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  22. so the answer is evident in my first thought: “Oh, that picture is of the acer cardigan pattern”. I do knit from patterns, mostly for sweaters becasue I’m too lazy to do the tailoring, etc. on my own, but I almost always modify. I don’t knit from patterns for basic things (baby sweaters, little kid raglans, hats, mittens, cowls, socks) unless there’s an interesting shape/stitch pattern I want to try.

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  23. I knit almost exclusively from patterns. While I’ve done a few minor experiments and loved them, I still like the security of sticking with a pattern. Especially since much of my recent knitting has been toy knitting, working with a pattern just makes more sense to me. I’m sure that as I get better at my knitting, I will find myself straying from patterns and improvising more and more, especially with garments.

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  24. I do knit from patterns, but I like to improvise the patterns (a bit like changing up the ingredients in a recipe). I think improvising a pattern is a great way to learn how your choices can look on a whole garment without having to plan too much, and if it looks terrible you can just rip it back and follow the pattern again, no loss (I don’t mind ripping back work, but some people might cringe at the idea). I like to buy really good basic patterns and then build on them (like Hannah Fettig’s Featherweight cardi – perfect staple!).

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  25. I was very fortunate to learn to knit from a friend who showed me how to swatch, take some measurements, do a bit of math, and go. I made many vests and sweaters, most pretty simple, though I did make a traditional-type Aran sweater – lots of cables I put together from a stitch dictionary. But this was 25 years ago, pre-internet. I think my first written pattern was for socks, which makes sense! But I’ve noticed that I’ve been leaning on others’ patterns, mostly because the web brings all of them to my home to ponder and drool over. So many very creative people out there, and so many gorgeous patterns. But right now I’m working on a colorwork hat of my own design, doing it the old way: swatch, measure, do the math, and cast on. Good to mix it up.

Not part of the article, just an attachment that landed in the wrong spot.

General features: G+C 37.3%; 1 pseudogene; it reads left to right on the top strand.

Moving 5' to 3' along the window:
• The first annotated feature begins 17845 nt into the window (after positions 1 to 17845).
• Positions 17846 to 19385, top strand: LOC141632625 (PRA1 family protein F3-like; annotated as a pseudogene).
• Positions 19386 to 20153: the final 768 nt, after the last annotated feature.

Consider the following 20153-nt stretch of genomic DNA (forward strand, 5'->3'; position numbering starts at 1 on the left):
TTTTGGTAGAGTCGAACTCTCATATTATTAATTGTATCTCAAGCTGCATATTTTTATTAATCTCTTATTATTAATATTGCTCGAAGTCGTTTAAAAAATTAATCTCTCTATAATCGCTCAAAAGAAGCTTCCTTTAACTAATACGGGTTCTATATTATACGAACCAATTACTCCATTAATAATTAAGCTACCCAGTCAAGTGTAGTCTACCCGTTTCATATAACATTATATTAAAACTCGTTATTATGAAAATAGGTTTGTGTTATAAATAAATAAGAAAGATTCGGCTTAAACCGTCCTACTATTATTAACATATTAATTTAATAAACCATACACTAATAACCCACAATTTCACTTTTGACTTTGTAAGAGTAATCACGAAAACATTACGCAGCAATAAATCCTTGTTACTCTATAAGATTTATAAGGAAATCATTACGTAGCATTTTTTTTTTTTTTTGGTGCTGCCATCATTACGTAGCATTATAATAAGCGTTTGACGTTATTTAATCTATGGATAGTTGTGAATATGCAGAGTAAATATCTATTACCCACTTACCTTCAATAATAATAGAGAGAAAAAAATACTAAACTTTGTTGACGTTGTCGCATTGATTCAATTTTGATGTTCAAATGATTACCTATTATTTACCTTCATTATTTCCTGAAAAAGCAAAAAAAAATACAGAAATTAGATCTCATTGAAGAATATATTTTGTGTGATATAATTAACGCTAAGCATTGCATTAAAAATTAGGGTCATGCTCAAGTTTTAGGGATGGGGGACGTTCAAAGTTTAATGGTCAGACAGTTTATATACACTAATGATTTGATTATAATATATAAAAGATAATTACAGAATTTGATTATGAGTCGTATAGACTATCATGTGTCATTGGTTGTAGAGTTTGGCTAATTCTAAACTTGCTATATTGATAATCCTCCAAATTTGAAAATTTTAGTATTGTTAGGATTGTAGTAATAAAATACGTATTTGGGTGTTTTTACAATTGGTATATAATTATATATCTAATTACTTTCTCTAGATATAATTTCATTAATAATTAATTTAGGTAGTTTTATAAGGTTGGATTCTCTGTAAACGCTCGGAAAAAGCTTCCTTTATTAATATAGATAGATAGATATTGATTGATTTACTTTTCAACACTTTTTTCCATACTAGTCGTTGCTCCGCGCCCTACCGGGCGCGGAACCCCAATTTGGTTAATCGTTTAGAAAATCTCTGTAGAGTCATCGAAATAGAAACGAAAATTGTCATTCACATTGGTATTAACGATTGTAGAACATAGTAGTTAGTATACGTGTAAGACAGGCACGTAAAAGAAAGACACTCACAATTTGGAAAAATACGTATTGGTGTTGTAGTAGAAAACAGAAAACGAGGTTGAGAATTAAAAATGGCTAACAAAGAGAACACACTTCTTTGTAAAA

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  26. I knit from patterns – sort of. Sometimes I will follow a pattern to the tiniest detail and other times I make changes. I’ll also take pieces of patterns and make something new and different. To me the interest is more in the stitch design than the garment construction, so if, for instance, I start out with a plain stockinette sweater, it may end up with cables everywhere, or decorative stitches or parts that are lace. But the construction (stitch and row counts) remain the same. It’s just fun that way.

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  27. Both. Right now, my interests have taken me to unique constructions, so I’m drawn to patterns that go beyond my current understanding of how things can be constructed. I’ve almost got a pair of re-soleable socks knit from Interweave’s Favorite Socks. I also recently bought a pattern for a side-to-side sweater that has a neat construction (can’t remember the name of the pattern, but it was part of Harrisville Design’s launch of their Watershed yarn line. As an aside, the yarn is really beautiful and very wooly.) Also, a lot of what’s coming out of Brooklyn Tweed is very interesting, particularly the cable work.